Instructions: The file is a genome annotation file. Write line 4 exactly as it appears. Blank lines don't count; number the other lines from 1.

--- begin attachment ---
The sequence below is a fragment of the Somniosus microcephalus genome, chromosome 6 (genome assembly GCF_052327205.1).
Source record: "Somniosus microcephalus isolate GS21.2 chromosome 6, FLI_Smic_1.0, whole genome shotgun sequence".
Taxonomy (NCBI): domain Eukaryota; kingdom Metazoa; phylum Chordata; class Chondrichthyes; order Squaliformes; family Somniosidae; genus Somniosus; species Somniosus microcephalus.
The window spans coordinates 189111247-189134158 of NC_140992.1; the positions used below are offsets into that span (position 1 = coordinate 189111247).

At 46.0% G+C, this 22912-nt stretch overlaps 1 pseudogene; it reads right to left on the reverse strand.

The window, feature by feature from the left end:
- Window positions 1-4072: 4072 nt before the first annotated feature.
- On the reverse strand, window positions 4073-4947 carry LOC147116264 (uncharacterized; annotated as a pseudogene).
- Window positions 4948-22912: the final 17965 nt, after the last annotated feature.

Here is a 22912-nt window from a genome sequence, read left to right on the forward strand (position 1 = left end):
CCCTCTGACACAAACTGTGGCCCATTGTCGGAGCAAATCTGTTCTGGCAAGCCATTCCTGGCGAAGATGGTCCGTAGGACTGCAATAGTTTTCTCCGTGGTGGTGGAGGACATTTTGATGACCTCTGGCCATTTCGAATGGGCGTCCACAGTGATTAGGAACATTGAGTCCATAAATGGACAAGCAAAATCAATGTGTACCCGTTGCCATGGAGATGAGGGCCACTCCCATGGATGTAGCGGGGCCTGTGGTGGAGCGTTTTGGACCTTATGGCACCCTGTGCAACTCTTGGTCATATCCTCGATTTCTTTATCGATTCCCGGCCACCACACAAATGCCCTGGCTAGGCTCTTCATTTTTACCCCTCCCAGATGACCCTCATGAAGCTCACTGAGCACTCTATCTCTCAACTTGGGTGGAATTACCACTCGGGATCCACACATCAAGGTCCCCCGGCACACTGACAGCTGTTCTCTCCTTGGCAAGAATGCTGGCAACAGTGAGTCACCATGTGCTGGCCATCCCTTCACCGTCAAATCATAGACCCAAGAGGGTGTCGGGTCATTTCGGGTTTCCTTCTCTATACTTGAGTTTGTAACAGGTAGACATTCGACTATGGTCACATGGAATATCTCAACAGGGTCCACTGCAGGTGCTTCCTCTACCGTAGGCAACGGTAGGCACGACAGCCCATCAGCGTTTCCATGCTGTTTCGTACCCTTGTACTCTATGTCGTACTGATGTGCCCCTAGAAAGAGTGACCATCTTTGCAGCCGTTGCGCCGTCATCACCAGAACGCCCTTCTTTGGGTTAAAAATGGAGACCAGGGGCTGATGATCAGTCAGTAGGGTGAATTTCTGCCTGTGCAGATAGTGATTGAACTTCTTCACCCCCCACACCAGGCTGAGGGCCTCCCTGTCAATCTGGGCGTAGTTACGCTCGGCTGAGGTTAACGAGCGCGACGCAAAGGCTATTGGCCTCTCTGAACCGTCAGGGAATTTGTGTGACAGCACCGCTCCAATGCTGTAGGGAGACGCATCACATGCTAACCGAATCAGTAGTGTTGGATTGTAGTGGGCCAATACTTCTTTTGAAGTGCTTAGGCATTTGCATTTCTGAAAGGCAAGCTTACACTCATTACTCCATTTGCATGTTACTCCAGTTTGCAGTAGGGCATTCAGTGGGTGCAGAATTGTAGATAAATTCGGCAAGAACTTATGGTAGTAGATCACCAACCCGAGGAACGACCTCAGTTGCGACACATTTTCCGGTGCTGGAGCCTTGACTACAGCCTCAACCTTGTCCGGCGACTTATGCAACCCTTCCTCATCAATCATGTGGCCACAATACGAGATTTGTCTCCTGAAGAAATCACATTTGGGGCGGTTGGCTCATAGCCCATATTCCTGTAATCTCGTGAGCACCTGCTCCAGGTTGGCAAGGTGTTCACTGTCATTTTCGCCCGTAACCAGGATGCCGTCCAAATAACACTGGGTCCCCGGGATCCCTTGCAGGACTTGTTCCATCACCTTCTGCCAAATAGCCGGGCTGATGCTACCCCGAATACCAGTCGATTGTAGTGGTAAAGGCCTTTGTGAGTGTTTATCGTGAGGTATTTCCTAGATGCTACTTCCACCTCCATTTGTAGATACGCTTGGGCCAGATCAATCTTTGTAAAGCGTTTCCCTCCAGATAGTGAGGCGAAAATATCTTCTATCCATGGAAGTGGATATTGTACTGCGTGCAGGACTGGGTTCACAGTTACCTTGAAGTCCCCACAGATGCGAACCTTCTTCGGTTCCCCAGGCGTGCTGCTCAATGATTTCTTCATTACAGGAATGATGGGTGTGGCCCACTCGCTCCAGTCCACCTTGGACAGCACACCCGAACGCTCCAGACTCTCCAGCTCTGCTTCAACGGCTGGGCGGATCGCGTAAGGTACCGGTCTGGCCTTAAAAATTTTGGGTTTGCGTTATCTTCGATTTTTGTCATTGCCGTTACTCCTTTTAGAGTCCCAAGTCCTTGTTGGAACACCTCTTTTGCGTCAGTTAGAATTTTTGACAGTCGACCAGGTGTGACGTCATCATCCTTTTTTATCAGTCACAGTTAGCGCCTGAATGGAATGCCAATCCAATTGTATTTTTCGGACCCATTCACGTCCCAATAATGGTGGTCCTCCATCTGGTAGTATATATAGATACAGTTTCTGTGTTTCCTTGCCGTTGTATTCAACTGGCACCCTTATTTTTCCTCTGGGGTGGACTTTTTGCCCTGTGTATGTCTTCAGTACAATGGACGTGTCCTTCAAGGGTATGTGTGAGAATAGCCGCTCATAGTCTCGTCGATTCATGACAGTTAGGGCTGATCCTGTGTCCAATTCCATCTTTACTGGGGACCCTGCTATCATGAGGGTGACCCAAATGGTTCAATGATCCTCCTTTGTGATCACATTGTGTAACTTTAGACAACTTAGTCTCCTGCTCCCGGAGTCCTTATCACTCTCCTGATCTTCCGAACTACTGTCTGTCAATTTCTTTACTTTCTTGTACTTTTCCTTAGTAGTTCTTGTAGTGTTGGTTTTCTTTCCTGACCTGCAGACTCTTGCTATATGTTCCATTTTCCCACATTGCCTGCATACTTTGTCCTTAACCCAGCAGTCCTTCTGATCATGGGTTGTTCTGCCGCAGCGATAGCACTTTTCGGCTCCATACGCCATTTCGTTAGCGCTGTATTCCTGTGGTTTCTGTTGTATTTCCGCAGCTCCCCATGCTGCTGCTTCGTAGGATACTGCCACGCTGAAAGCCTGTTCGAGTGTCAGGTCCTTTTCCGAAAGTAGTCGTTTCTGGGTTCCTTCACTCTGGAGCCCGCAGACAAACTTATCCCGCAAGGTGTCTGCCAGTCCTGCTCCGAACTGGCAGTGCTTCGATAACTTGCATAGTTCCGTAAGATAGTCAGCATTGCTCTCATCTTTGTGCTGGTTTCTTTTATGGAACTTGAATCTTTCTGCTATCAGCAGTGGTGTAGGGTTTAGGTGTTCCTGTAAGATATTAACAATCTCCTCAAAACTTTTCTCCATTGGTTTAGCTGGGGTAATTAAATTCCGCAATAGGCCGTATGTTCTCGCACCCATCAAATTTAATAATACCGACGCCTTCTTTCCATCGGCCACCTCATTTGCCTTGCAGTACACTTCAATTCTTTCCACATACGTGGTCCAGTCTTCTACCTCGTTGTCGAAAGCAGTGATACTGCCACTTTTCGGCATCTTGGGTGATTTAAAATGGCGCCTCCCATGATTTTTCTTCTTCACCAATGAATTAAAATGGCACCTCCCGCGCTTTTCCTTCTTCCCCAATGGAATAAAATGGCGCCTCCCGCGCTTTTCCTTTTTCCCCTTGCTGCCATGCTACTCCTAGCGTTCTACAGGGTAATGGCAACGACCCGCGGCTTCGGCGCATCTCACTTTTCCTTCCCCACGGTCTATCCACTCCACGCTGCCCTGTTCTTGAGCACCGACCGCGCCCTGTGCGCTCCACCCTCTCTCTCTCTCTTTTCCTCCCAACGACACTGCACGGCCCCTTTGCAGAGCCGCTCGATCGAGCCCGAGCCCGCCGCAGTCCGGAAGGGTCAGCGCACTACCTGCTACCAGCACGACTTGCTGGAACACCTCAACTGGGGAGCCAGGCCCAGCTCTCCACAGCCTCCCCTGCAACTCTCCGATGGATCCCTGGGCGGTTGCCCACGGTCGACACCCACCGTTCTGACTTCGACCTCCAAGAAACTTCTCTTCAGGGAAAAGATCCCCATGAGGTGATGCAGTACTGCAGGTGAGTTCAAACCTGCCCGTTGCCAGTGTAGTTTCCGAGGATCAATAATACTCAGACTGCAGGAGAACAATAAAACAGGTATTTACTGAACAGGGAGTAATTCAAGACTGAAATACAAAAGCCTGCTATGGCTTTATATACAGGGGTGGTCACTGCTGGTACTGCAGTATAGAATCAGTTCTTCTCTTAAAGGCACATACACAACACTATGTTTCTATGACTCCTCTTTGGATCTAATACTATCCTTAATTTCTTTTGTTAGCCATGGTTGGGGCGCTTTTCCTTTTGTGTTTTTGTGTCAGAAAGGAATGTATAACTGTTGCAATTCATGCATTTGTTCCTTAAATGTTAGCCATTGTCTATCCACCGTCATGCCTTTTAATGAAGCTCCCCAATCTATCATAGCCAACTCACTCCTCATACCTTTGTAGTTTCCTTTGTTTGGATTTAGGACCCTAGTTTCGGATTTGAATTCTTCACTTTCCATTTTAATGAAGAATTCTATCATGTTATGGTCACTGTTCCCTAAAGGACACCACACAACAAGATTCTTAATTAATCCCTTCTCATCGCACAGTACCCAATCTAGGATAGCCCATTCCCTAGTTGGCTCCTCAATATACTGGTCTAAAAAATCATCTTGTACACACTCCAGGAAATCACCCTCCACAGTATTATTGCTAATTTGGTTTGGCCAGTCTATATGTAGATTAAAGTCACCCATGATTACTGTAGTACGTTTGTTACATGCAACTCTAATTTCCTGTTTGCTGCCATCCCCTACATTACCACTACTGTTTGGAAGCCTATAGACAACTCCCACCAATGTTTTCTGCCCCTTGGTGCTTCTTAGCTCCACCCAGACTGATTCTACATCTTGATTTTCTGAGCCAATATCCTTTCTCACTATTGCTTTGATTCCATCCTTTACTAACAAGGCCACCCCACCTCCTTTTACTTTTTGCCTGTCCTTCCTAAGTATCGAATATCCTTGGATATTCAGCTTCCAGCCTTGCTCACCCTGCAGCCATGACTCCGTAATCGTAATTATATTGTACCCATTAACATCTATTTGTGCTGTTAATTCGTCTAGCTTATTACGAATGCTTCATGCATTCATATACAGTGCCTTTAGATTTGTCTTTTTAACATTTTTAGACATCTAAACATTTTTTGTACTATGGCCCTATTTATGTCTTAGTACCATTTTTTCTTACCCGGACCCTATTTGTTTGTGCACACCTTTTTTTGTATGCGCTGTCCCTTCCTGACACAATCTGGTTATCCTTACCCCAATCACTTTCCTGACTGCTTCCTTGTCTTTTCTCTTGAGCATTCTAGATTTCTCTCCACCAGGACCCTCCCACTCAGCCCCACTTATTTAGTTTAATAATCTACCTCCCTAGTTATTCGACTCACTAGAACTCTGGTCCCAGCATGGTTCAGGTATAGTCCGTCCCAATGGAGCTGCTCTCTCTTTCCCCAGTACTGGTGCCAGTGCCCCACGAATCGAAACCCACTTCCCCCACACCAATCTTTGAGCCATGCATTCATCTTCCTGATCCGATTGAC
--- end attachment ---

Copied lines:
The window spans coordinates 189111247-189134158 of NC_140992.1; the positions used below are offsets into that span (position 1 = coordinate 189111247).